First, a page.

Julia Tran posted this information in a World Resources Institute email that is sent to me periodically by the NextBillion movement. It describes a very useful initiative to improve the supply of drugs to patients in Ghana building on a network of retailers that already exists:
WRI Releases Case Study on Conversion Franchising Pioneer CareShop GhanaThis sounds pretty good ... and seems to address a number of important issues. It got enough of my attention to download the case study (a pdf file) and look at the information a little more closely.
By Julia Tran
Though I'm no longer on WRI and NextBillion's staff, I'm glad to announce the release of WRI's latest What Works business case study, CareShop Ghana: Improving access to essential drugs through conversion franchising. This study is authored by Joel Segre (Harvard Business School, '08) and myself, and was made possible through the generous support of the Horace W. Goldsmith Foundation.
NextBillion has discussed pharmacy microfranchises in the health sector on numerous occasions, but CareShop is unique among them as a conversion franchise that recruits existing drug store owners, rather than a "green field" franchise model that establishes new outlets. A conversion franchising strategy has great potential especially in Ghana, where an extensive network of 8,000 individually run retail drug stores, known in Ghana as "licensed chemical sellers," already reaches every corner of the country.
CareShop's founders interpreted the prevalence of easily treatable infectious diseases in Ghana as significant unmet demand for better access to more affordable drugs, and endeavored to meet this demand by working with chemical sellers in a franchising arrangement. CareShop, as the frachisor, runs on a for-profit basis and generates revenue from product sales to chemical sellers as its franchisees. CareShop provides franchisees with valuable business and healthcare training, branded materials, and the convenience of having products delivered directly to their doorstep. CareShop is a program run by Ghana Social Marketing Foundation Enterprises Limited, which itself is a for-profit subsidiary of Ghana Social Marketing Foundation (GSMF), a non-profit organization.
To date, there are 276 CareShops operating in Ghana, the oldest of which joined the franchise in 2003. CareShop has been in operation longer than many drug store microfranchises, which afforded Joel and me the opportunity to work with a larger set of business records and observe clear trends in CareShop's outlook. In the case study, we endeavor to present a thorough analysis of both the inherent challenges of implementing a conversion franchising model and the benefits of such a model to franchisees and to some extent, the pharmaceutical retail market.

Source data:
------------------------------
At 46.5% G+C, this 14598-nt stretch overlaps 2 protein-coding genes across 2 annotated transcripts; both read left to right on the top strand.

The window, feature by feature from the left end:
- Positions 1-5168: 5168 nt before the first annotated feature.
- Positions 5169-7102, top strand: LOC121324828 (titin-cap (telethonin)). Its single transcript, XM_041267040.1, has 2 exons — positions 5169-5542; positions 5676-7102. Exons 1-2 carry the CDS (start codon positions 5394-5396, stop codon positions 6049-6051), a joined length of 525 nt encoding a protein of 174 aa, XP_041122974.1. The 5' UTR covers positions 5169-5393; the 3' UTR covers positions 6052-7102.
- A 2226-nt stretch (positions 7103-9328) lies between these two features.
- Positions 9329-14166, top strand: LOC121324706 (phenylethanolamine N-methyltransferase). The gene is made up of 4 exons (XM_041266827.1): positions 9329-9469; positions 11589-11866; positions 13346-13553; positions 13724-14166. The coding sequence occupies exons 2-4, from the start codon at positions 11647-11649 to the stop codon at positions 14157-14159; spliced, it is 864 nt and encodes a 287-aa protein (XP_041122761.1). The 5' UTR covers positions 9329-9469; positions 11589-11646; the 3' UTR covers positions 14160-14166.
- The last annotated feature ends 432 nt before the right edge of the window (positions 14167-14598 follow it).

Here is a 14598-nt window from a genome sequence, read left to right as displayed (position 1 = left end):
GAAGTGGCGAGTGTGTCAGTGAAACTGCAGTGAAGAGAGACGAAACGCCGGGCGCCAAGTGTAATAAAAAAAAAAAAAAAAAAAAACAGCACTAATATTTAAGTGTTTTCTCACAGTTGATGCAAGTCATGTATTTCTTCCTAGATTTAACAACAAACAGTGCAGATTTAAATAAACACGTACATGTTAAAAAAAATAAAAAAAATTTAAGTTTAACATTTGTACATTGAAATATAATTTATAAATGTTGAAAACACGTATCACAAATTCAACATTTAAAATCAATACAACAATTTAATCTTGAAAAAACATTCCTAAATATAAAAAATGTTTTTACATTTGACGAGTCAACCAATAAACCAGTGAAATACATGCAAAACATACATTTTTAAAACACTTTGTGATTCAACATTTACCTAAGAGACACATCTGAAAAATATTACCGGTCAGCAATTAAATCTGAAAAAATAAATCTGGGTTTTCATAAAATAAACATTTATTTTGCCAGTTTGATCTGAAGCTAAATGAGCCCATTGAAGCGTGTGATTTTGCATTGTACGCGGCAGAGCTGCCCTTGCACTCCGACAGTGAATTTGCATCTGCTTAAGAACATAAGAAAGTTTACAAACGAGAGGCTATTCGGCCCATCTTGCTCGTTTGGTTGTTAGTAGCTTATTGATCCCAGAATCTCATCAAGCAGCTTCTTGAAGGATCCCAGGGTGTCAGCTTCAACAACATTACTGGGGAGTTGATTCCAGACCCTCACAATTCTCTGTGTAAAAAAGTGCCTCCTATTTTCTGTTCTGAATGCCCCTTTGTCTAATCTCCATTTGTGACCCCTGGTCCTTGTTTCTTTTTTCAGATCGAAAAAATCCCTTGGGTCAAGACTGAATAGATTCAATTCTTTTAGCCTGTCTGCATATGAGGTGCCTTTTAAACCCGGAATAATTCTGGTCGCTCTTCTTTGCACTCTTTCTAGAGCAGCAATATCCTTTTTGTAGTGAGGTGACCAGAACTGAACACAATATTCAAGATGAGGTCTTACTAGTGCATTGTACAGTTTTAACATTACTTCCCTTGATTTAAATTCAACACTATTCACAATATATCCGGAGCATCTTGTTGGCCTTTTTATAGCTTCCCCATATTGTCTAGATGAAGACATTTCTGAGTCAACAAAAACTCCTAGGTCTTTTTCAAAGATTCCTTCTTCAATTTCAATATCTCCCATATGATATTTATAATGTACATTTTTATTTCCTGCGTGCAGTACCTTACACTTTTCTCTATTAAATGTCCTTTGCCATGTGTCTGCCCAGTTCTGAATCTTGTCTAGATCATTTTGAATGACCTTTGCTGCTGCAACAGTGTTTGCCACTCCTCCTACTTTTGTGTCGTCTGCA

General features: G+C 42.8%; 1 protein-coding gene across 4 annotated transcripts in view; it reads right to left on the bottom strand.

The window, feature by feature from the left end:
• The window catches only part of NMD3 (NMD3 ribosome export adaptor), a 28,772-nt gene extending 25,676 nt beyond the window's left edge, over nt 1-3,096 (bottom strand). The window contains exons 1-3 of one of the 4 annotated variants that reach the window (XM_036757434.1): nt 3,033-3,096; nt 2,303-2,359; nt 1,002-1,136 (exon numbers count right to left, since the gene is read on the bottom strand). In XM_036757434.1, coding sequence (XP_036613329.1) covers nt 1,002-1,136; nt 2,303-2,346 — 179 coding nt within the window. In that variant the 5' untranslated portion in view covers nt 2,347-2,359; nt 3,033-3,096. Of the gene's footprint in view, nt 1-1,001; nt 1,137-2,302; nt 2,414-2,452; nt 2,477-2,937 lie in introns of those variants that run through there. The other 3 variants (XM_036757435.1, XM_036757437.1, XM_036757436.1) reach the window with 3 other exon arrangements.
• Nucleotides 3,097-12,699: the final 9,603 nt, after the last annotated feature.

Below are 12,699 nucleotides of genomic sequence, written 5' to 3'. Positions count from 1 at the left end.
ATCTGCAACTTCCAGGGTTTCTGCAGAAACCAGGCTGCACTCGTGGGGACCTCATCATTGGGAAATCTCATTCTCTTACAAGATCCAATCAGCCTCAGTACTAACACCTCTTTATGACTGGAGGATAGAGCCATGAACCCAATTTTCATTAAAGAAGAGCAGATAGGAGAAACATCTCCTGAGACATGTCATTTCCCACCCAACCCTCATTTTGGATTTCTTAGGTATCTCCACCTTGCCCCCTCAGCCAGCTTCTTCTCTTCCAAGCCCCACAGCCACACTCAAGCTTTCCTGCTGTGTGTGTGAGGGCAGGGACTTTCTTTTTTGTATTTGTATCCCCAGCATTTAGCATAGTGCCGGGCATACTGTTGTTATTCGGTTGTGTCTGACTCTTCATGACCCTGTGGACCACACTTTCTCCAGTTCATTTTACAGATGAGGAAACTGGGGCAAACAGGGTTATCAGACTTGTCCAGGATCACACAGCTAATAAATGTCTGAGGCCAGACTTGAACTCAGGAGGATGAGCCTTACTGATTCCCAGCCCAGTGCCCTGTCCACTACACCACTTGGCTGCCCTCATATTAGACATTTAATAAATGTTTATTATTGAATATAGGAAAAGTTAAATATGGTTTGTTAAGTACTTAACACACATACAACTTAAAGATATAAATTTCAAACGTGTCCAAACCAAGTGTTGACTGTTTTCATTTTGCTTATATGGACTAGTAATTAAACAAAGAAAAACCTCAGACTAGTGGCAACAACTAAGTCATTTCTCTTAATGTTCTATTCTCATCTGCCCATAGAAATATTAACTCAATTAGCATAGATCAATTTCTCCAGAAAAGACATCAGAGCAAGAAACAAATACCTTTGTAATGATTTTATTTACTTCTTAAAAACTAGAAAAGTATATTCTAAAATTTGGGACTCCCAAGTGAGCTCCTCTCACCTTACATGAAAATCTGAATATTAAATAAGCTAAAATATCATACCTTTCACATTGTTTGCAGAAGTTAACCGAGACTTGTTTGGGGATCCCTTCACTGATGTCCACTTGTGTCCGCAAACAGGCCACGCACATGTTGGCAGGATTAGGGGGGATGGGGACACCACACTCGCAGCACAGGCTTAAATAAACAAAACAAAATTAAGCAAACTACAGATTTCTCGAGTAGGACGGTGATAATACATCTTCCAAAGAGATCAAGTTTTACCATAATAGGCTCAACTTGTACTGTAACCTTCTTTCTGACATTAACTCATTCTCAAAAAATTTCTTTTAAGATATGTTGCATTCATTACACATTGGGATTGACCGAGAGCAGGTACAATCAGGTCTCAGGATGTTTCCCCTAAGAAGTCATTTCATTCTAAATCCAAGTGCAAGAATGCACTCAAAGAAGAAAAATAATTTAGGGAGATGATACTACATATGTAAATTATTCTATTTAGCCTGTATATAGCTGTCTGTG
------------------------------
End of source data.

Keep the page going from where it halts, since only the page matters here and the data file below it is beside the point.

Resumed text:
The case study may be of especial interest in light of the recent discussions on NextBillion regarding scaling strategies and on the value of fostering talent at the BOP. Franchisees eagerly embraced training opportunities at the time of their conversion. Indeed, GSMFEL's well received training program helped CareShop to scale rapidly during its first couple years of operation. Franchisees were selective, however, in which lessons they chose to apply. Changes in business practices that led to immediate payoff were more popular than changes that do not have readily apparent benefits. Yet some franchisees even resisted behavior changes that seem to offer advantages over old ways of doing business, such as using GSMFEL's delivery service rather than having to travel to wholesalers in the city.
The mixed success of GSMFEL's training program offers insight into the advantages and disadvantages of working with an existing group of entrepreneurs. Download the case study for more details on this topic and other lessons learned from GSMFEL's experience serving the base of the pyramid by engaging microentrepreneurs.
The good news is that this initiative is doing something very worthwhile, and well done, congratulations, for that.
But the bad news is that the initiative is not making enough money to cover its costs, and needs to improve this aspect of its activities before all the good effort disappears.
I had a quick look at the income statements included with the pdf ... and my first impression is that they have come some way in waening themselves from the high cost low value activities normally seen in initiative supported by the international community, but they have not yet started to get paid for the value that they represent in improving the health infrastructure.
If anyone has ideas how this program could be made more profitable, please let me know. If anyone is working to improve the future of this organization and wants to talk to me about it, please get in touch.
To see the original material, go to: